- - - 8/11/2007 - - -


Filed under: — Andy @ 7:01 am

The weekend after we got back from Tokyo, Ken had signed us all up for a cave tour. I have been in many caves before so I knew what to expect… but this time was different. What we really signed up for was "Extreme Tunnel Rats”. The caves we went to were not the usual touristy caves with lights and guardrails inside, these were actual bring your own source of light, dirty, muddy, full of bats, and and during WWII hundreds of Japanese bodies caves and tunnels. To go into the caves means you will get dirty, and if you want to go far enough, crawling on your hand and knees through mud, water, and bat guano.

This first cave was the easy one. One of the roomier and drier ones.

Ken warping back to WWII and waiting for the enemy.

An exit to cave number 2. It wasnt easy to get in or out of this one.

Cave number 3. This is where it got really muddy. Plus Ken looks really scary.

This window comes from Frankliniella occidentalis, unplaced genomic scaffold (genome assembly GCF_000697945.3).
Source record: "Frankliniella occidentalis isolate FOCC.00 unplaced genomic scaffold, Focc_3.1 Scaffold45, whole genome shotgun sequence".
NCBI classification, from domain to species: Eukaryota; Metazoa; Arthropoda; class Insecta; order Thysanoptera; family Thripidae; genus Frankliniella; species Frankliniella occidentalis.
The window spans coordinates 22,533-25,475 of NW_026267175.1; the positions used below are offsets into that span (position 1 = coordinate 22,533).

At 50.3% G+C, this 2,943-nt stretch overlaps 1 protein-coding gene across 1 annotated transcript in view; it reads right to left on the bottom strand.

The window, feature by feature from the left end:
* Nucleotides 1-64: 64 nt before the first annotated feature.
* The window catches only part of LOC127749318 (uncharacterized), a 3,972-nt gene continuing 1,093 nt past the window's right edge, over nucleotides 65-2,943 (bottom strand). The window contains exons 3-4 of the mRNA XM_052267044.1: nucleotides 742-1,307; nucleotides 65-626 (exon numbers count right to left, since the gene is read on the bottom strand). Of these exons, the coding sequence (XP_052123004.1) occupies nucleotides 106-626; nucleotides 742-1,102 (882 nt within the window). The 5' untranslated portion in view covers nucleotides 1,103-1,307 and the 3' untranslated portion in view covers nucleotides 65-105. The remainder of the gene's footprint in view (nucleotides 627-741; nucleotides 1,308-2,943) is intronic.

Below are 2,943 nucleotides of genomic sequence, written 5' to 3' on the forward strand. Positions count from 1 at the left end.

Making our way deeper and deeper into the cave. Supposedly 1000 Japanese people lived in this cave for 80 days while the Americans were invading the island during WWII. As I made my way through I could imagine what hell it would be like to live in those kind of conditions. Needless to say, many never came out of the cave.

The cave did not smell very good thanks to all these bats. I could hear them fly within centimeters of my head then turn on a dime and fly away.

Completely muddy from crawling through tiny muddy passageways, and slightly injured from sliding and falling down a ledge, we finally made it to the deepest part of the cave.

Sliding down a muddy ledge is easy, trying to get back up is very difficult, but with some teamwork we made it out alive. Im also surprised my camera, with all the mud that got in it, made it out alive too.